Paw Paw Tunnel Scaling Project

A rockslide covers the canal prism near Paw Paw Tunnel.
A 2020 current conditions image shows a rock slide from April 2016 near the northern (downstream) entrance of the tunnel. The current scaling and repair project is one to prevent rock slides like this in the future and to remove debris from the canal prism.

NPS | Joe Reed, Park Engineer

The Paw Paw Tunnel is currently open.

Phase 2 of construction for the interim slope stabilization at the north (downstream) portal of the Paw Paw Tunnel was completed in July 2019. The next phase of work is currently in design. A design–build contract is anticipated to be awarded in 2020 for this next phase of work. Once the design is completed and permitted, construction is anticipated to begin in early 2021.

Frequently Asked Questions

When will the project begin and end?

Construction for the interim slope stabilization at the north portal of the Paw Paw Tunnel began in June of 2017. Construction was expected to last through fall of 2017, but the timeline has been changed. Phase 1 of the project, which addressed the most urgent sections of the deteriorating rock slope, has been completed. In July 2019, the park completed Phase 2 to address additional hazards downstream of the newly completed section. The 2020 work, which is in the design phase, will continue with addressing rockfall hazards and aim to remove rock and debris caused by the rockslide of 2016. This work will also address the timber boardwalk portion of the towpath by removing and replacing it. A design–build contract is anticipated to be awarded in 2020 for this next phase of work. Once the design is completed and permitted, construction is anticipated to begin in early 2021.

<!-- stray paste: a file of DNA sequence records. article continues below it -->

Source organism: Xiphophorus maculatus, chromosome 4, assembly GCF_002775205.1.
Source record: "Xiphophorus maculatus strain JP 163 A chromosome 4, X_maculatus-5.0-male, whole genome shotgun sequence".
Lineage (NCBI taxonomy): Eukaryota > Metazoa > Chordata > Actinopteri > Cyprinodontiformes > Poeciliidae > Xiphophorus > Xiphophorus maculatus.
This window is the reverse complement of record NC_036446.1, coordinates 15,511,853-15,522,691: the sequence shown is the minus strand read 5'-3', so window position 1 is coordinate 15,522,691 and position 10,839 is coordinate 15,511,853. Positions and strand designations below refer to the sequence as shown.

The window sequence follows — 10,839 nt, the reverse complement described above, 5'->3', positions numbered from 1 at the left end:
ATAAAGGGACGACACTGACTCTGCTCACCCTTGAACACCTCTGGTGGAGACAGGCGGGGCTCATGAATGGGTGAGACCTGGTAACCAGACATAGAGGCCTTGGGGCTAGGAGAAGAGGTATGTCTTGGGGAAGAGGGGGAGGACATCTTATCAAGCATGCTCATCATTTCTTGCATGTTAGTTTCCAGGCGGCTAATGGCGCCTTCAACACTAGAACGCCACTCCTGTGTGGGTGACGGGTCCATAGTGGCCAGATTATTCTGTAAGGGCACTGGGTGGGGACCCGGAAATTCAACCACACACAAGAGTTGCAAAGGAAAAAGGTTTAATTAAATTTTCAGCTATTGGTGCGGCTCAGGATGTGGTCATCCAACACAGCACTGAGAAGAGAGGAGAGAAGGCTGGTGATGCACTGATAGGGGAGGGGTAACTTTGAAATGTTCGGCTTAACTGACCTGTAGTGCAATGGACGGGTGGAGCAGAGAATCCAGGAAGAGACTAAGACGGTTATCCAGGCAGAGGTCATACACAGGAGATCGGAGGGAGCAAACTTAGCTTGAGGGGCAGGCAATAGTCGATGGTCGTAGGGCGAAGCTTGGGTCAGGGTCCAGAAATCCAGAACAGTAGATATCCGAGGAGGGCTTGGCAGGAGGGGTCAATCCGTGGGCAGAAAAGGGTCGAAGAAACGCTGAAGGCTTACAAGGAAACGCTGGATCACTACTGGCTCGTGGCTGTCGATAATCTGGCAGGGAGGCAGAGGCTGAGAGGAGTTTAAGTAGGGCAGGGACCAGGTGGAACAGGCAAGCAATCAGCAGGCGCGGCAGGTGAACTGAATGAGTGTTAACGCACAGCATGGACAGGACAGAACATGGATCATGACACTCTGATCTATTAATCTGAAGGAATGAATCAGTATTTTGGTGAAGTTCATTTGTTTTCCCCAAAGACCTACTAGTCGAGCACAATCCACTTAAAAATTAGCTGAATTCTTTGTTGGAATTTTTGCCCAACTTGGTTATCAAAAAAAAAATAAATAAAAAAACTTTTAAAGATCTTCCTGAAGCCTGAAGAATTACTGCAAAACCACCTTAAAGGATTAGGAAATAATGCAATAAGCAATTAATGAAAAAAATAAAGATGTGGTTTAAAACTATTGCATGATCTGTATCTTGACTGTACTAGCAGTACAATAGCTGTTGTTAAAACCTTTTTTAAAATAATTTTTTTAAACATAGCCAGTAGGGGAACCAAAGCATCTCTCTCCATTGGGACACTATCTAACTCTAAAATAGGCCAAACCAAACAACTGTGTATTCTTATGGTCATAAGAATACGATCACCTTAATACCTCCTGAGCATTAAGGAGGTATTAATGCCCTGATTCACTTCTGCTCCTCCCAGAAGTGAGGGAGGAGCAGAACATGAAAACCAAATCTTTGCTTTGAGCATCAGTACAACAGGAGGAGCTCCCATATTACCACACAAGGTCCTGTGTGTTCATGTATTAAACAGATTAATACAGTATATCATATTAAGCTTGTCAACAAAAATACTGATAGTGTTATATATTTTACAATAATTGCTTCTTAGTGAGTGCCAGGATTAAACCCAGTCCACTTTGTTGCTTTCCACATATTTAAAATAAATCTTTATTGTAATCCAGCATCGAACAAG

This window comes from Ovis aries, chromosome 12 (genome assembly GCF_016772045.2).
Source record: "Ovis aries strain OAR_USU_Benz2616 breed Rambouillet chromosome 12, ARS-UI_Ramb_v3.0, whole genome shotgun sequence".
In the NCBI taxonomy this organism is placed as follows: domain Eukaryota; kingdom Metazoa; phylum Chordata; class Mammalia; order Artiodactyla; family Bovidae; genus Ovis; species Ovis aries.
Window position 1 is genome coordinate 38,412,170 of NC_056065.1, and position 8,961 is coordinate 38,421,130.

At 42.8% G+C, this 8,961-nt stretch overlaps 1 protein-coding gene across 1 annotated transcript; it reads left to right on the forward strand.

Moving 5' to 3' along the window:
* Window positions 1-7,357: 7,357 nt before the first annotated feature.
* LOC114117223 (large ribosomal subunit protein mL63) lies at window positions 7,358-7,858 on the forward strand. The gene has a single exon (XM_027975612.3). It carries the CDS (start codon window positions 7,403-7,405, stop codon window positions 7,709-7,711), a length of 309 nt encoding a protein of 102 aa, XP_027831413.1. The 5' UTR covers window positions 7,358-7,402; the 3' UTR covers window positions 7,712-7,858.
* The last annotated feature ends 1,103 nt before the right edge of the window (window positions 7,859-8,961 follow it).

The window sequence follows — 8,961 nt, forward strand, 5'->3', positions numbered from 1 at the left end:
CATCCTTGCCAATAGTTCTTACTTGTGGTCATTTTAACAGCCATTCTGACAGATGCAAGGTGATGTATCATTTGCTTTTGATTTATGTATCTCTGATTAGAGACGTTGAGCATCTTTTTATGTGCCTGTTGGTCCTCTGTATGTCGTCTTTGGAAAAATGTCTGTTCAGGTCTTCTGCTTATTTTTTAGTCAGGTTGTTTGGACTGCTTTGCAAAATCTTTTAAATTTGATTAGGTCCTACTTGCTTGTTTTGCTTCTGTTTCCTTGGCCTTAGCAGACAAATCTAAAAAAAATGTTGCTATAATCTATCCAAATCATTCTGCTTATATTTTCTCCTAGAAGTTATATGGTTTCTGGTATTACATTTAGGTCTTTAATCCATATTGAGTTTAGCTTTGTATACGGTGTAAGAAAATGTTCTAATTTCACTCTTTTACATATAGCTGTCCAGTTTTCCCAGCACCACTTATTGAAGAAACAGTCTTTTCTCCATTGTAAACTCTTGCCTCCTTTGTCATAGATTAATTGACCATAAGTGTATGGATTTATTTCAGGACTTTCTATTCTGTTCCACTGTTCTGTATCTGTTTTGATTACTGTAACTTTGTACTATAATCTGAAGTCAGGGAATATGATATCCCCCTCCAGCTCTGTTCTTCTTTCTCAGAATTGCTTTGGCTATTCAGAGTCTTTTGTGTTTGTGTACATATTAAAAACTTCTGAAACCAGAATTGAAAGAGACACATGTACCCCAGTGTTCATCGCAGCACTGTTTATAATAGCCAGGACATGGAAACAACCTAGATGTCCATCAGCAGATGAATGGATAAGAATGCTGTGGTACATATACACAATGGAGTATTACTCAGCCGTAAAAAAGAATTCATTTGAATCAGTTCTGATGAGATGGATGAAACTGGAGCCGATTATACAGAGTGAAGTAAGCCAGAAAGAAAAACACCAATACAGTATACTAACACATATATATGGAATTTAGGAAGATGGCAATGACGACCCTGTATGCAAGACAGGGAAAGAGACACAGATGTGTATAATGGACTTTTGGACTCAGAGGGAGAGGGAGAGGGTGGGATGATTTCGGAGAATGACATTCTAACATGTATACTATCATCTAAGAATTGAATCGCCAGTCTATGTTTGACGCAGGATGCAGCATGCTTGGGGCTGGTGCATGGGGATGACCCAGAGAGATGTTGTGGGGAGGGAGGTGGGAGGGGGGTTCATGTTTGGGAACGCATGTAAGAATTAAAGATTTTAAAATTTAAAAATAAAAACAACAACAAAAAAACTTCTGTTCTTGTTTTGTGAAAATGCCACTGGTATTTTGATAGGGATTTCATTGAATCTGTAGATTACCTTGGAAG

This work will provide long-term safe passage through this stretch of towpath. The National Park Service is doing everything possible to minimize closure time and impacts to visitors.

What is the need for the project?

Loose rock above the towpath at the “cut” and north portal (downstream entrance to the tunnel) presents potential safety hazards to visitors. The rock also threatens to damage the boardwalk section of the towpath. This project provides for visitor safety from rock fall as well as protection for the boardwalk/towpath.

What does the project include?

While the next phase is still in design, it is anticipated that the project will include measures similar to the previous two phases. Typical measures include “scaling,” or removing, loose and unstable rock and debris from above the towpath/boardwalk in the “cut” approaching the north tunnel portal. Additionally, rock was “pinned” in place to provide further stability and long-term protection. Rock scaling and pinning has occurred in this area before. Measures to better manage surface and ground water are also included. In some areas a pinned mesh will be used to stabilize localized rock slopes.

What is the history of the Paw Paw Tunnel?

The Paw Paw Tunnel is one of the most significant engineering features on the Canal. To save building six miles of canal along the river, the C&O Canal Company decided to construct a tunnel through a steep topographic ridge now called Tunnel Hill. When work began on the tunnel in 1836, the builders estimated the project would be complete within two years. The tunnel ultimately required 14 years to complete due to labor issues and violence, funding shortfalls, work stoppages, and the challenges of digging a 3,118-foot tunnel through the hard, loose shale. The tunnel opened in October 1850 with rockslides continuing to be a challenge throughout the tunnel’s history.

 
A large rock wall with mesh over it near the Paw Paw Tunnel
During the 2017-2019 project work, the rock wall along the towpath was bolted and pinned with rockfall mesh to prevent future rockslides.

NPS | Joe Reed, Park Engineer

How will this project benefit park visitors?